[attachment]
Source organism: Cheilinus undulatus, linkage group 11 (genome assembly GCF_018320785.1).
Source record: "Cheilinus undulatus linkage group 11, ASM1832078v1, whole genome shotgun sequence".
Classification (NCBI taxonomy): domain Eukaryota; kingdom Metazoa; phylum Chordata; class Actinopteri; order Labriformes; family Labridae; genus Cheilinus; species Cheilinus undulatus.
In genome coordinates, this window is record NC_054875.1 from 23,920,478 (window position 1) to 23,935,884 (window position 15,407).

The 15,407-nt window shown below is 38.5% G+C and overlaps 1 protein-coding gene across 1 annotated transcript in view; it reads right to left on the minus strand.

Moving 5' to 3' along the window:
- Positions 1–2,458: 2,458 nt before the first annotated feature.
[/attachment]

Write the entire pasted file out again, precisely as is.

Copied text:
Source organism: Cheilinus undulatus, linkage group 11 (genome assembly GCF_018320785.1).
Source record: "Cheilinus undulatus linkage group 11, ASM1832078v1, whole genome shotgun sequence".
Classification (NCBI taxonomy): domain Eukaryota; kingdom Metazoa; phylum Chordata; class Actinopteri; order Labriformes; family Labridae; genus Cheilinus; species Cheilinus undulatus.
In genome coordinates, this window is record NC_054875.1 from 23,920,478 (window position 1) to 23,935,884 (window position 15,407).

The 15,407-nt window shown below is 38.5% G+C and overlaps 1 protein-coding gene across 1 annotated transcript in view; it reads right to left on the minus strand.

Moving 5' to 3' along the window:
- Positions 1–2,458: 2,458 nt before the first annotated feature.